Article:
The Belarusian Battalion. Hundreds of volunteers from Belarus have joined a unit fighting against the Russians in Ukraine. Another 1,000 are awaiting vetting and training before joining the unit. The unit has already been engaged in fighting in the Kyiv region. “Belarusians, Russians Join Ukraine’s Military, Hoping for Freedom at Home”, The Wall Street Journal, April 7, 2022 (subscription).

Intelligence Provided to Ukraine. Defense Secretary Lloyd Austin confirmed to the Senate Armed Services Committee on Thursday (Apr 7) that the United States is giving Ukraine officials intelligence on Russian forces in the Donbas region. “US giving intel to Ukraine for operations in Donbas, Defense Secretary says”, CNN.com, April 7, 2022.

Threat of Chemical Weapons? One big question is will Russia escalate the conflict and employ chemical weapons in their attacks against Ukrainian military forces and the civilian population. In a press briefing on Thursday (Apr 7) the head of Europe’s World Health Organization (WHO) said that the organization is considering “all scenarios and making contingencies for different situations,” including chemical weapon use by the Russians. There are concerns that Russia will conduct a ‘false flag’ operation about Ukrainian use of chemical weapons and then employ chemical weapons in response. “WHO preparing for chemical weapons use in Ukraine”, The Hill, April 7, 2022.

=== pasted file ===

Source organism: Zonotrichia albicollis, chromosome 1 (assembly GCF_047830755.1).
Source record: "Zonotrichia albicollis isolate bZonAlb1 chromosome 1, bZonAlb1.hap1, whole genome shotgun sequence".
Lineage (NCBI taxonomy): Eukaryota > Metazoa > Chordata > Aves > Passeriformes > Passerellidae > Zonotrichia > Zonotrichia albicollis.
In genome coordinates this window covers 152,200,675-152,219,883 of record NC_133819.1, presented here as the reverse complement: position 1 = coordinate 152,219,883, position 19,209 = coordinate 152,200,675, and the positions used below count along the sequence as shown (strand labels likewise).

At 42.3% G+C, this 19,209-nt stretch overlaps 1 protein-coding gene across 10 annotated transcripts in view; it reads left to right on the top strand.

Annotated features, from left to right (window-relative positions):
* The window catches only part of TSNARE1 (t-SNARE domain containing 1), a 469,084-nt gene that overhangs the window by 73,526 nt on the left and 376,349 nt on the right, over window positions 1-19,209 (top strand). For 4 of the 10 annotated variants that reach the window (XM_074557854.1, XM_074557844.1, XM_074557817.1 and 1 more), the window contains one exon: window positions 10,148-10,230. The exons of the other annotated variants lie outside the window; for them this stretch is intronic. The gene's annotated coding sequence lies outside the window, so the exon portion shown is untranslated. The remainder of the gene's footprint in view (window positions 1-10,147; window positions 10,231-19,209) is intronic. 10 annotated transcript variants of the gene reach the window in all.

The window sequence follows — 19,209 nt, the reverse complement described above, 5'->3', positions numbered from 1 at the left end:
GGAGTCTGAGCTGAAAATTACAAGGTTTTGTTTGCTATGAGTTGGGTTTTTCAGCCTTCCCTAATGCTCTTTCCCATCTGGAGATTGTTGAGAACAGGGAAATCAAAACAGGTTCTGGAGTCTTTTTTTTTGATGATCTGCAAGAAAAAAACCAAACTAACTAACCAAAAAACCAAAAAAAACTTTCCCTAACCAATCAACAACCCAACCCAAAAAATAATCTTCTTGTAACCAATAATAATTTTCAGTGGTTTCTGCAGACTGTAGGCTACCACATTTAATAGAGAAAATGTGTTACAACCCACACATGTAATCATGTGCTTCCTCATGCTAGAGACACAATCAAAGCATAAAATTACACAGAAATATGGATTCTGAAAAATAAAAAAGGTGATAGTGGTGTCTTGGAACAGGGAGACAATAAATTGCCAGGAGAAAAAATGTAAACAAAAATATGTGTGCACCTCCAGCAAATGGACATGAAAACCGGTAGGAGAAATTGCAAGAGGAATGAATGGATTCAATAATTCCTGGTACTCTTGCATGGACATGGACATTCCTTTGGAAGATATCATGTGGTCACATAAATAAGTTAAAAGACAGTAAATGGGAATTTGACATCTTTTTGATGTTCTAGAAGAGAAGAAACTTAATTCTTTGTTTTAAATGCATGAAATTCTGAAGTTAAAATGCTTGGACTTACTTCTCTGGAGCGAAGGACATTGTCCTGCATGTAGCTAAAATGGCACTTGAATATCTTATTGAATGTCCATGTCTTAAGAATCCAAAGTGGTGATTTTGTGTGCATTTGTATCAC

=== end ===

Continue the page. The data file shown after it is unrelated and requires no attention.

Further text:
World Response

The West and Buying Oil from Russia. Ukraine’s Foreign Minister Dmytro Kuleba addressed NATO allies in a speech on Thursday (Apr 7) and said that Ukraine needs more to be done to stop the Russians immediately. He says sanctions have long and mid-term consequences for the Russian economy. However, in the short-term, Ukrainians are dying. He stated that it is wrong for Western nations to continue to buy Russian oil and supporting Russia’s war machine. (BBC World News, Twitter, Apr 7, 2022).